If not from the freshly plastered graffiti on its walls informing passersby of the dozens of refugees being held inside, the Park Hotel looks like it could be any normal building in Melbourne. It exists in a particularly pleasant part of the world, just north of Melbourne’s CBD, right in the shadow of the city’s university and surrounded by a parade of attractive Asian restaurants. The building, meanwhile, is colored in nondescript shades of cream and gray. In regular times, people rarely look twice.
Since Novak Djokovic arrived in Melbourne and was immediately ordered by the Australian Border Force to leave the country before being transferred to the detention hotel while his lawyers appealed his visa cancellation, the Park Hotel has been at the epicenter of one of the most absurd sports stories in recent memory. When Djokovic’s fans gathered, so did those campaigning for the freedom of the refugees, some of whom have been there for years.
On Monday, one way or another, those views will cease to exist. Djokovic’s legal battle against his deportation from Australia began on Thursday when his lawyers obtained an interim court order for him to remain in the country until after his hearing, to which the government did not object. That hearing begins Monday at 10 am.
Despite the spectacle, the facts are simple. Upon Djokovic’s arrival in Melbourne on Wednesday night, the Australian Border Force found that he was unable to demonstrate that he met Australia’s entry requirements, which require arriving people to be vaccinated. As an unvaccinated traveler, Djokovic had been granted a medical exemption through a process led by Tennis Australia and the state of Victoria to compete in the Australian Open, but the federal government, and no other entity, controls the borders of the country.
Therefore, Djokovic’s legal team will have to prove that the border force’s decision to cancel his visa and proceed to deport him was illegal. On Saturday, court documents revealed that Djokovic sought his medical exemption after, according to his lawyers, he became infected with Covid-19 on December 16. His attorneys also cite his travel and exemption statement as an indication that he had the right to enter Victoria.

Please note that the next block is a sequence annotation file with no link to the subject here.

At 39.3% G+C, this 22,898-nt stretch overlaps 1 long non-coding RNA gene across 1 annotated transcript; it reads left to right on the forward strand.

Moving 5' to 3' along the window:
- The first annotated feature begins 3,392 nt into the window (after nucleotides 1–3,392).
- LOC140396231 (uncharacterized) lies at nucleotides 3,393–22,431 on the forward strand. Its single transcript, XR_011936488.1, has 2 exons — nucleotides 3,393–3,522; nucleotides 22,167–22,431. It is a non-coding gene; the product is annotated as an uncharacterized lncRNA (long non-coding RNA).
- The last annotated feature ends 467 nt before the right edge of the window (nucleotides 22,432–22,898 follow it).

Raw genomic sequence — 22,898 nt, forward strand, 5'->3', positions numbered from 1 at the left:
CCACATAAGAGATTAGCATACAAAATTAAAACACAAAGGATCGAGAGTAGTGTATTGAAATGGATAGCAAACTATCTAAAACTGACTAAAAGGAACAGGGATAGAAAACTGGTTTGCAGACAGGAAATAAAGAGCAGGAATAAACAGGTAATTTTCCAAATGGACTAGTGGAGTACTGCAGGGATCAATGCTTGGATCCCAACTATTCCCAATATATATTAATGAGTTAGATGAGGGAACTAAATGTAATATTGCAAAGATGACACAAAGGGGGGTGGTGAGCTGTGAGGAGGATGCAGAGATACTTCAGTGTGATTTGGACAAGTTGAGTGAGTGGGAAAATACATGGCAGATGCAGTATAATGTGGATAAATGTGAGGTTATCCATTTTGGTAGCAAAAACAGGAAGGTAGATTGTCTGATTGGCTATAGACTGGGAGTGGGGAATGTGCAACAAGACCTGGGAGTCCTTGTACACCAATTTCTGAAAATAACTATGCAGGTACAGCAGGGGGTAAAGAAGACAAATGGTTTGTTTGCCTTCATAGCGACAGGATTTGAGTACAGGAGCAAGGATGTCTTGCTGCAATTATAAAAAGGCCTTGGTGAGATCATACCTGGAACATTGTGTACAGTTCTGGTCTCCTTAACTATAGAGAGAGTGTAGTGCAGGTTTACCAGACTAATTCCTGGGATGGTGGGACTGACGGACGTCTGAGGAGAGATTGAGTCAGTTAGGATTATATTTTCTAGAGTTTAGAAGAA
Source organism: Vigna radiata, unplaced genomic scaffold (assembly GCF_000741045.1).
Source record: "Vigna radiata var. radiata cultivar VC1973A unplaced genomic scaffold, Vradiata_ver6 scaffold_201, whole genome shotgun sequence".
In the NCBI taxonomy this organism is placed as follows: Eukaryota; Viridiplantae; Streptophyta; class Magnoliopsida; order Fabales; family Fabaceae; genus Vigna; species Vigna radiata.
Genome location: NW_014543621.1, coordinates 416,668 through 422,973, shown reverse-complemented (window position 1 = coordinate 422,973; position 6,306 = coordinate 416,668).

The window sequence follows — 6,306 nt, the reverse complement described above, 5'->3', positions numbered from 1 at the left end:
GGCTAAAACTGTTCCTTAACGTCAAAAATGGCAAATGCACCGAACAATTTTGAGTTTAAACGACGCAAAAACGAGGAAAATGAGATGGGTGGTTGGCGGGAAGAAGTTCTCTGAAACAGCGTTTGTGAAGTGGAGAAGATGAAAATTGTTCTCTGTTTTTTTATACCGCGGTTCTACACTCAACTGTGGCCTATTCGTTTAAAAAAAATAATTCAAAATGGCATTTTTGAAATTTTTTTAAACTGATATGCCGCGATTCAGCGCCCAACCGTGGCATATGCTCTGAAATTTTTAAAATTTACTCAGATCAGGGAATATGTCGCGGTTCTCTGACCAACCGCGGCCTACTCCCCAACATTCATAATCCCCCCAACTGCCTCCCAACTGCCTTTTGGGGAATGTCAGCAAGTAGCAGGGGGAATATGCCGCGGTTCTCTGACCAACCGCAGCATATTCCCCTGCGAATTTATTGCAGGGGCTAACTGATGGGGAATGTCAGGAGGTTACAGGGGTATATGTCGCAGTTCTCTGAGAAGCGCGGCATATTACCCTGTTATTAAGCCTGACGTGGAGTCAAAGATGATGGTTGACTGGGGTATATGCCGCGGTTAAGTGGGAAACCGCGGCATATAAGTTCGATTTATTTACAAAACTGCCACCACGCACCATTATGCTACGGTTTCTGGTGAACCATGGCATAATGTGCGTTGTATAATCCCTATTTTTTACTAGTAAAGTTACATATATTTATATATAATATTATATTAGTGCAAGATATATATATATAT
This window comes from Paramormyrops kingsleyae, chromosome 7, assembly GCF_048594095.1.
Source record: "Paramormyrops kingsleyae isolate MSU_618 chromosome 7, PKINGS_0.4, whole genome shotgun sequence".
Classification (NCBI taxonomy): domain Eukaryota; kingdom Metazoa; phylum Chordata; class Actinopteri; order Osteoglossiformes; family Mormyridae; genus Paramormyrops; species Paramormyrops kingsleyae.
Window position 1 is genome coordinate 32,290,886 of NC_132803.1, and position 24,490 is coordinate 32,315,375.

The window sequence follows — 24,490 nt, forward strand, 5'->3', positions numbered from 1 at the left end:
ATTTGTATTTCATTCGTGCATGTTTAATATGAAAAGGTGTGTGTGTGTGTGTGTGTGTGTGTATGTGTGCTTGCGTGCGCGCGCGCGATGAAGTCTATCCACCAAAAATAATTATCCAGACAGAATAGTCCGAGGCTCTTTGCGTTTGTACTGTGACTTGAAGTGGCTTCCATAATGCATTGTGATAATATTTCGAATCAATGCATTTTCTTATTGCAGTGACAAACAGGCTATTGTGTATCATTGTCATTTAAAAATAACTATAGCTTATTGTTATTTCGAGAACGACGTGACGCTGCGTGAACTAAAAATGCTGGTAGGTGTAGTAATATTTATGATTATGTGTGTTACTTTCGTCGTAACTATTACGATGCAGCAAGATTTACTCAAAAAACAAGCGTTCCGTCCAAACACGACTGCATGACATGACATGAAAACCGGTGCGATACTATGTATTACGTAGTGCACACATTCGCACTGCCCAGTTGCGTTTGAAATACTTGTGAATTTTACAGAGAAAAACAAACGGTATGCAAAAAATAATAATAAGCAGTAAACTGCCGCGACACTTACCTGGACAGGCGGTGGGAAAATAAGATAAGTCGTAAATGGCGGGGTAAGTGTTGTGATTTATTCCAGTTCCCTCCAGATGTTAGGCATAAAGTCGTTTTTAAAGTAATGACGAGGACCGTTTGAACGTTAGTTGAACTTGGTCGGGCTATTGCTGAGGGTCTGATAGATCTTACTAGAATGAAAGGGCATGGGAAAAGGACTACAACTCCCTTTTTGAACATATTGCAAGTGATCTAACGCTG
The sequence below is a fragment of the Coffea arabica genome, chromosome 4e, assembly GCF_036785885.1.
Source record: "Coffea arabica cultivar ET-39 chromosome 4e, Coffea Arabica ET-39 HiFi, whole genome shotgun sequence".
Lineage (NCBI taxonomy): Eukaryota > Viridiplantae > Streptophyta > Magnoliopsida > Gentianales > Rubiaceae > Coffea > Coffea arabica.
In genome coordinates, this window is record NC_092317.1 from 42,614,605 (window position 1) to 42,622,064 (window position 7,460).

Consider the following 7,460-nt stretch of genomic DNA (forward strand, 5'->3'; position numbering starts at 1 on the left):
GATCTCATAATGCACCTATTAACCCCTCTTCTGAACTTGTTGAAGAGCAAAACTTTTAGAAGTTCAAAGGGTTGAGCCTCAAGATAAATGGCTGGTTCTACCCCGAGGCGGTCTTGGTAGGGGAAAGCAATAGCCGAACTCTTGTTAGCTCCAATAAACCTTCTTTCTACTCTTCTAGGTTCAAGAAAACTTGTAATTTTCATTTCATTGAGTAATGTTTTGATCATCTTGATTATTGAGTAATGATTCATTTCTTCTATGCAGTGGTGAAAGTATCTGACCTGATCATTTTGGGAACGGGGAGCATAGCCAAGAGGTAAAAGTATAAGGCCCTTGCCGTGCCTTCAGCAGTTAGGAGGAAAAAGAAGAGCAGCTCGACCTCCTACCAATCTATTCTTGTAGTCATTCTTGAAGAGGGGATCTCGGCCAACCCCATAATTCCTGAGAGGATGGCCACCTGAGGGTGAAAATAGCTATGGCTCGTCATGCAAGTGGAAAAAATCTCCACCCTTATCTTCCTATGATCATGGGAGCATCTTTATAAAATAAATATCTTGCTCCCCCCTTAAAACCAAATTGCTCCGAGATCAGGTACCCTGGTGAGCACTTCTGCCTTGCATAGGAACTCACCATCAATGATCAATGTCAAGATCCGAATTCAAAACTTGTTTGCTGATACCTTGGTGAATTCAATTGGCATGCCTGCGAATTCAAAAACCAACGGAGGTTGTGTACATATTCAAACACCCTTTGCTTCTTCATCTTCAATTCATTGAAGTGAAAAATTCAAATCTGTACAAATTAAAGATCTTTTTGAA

Of the possible outcomes, Djokovic could win the case, allowing him to leave the hotel and compete, or he could lose it and be forced to leave the country. The case could go ahead, with his presence and freedom in Melbourne at the discretion of the judge.
The audience is meant to be a show in itself – it will take place in Microsoft Teams and will be open to the public. The federal court’s website has posted the link to Monday’s hearing, along with the warning in bold: “It is imperative that you keep the camera and audio turned off, as this may affect the progress of the hearing.”
In the wake of so much public excitement, outrage, and attention, that may be the primary goal for some.
From a sporting perspective, the stakes are clear. Djokovic already lost a major championship recently when he was ejected from the 2020 US Open fourth round after accidentally hitting a line with a ball. You don’t need to do it again.
Despite the fact that Djokovic remains the dominant player in men’s tennis, having been one match away from winning the Grand Slam last year and will have other chances, all major tournaments count when you are 34 years old. He had come to Melbourne in search of a record 21 major singles titles.
If you lose the case, there are more concerns. If the cancellation of Djokovic’s visa is upheld, he could be barred from re-entry to the country for three years. It remains to be seen if he would even want to return to Australia after how things have turned out.
His cause has found support in unusual corners. “It’s too much right now,” Australian tennis player Nick Kyrgios said on Saturday. “Honestly, I hope everything is fixed as soon as possible. For sports we need it here, it’s that simple. He is probably one of the most influential athletes of all time. “
On Saturday morning, after some noisy days and nights, the surroundings of the hotel were much quieter. A pair of Djokovic’s Serbian fans, father and son, quietly scanned the building across the street. Meanwhile, a dozen stubborn human rights protesters continued to brandish their placards demanding the immediate release of the refugees. Police officers and female police officers stood guard, while photographers congregated around windows, their cameras shooting every time a curtain was moved.
Every now and then some members of the public passed by and stopped to watch. Karen and Patrick were heading to the Brunswick neighborhood, minding their business on a route they had taken countless times in their lives, when they stumbled upon the scene. “We passed this building so many times not knowing they had been there for months,” Karen said.
When Djokovic leaves, so will the cameras that had only briefly focused on the plight of the refugees.
One activist, Asher, stood on the south side of the building with a bright pink sign that read, “Aussie Open? More like the Australian endlessly abusing the refugees ”, a real tennis racket taped to each corner of the sign.
His frustration was clear: “I’m a little bummed that it was necessary to put Djokovic here to get the attention of these men,” Asher said. “Djokovic will be here for a few days and he is not in the same situation at all. The media should be concerned about these men, regardless of Djokovic. “
George is Digismak’s reported cum editor with 13 years of experience in Journalism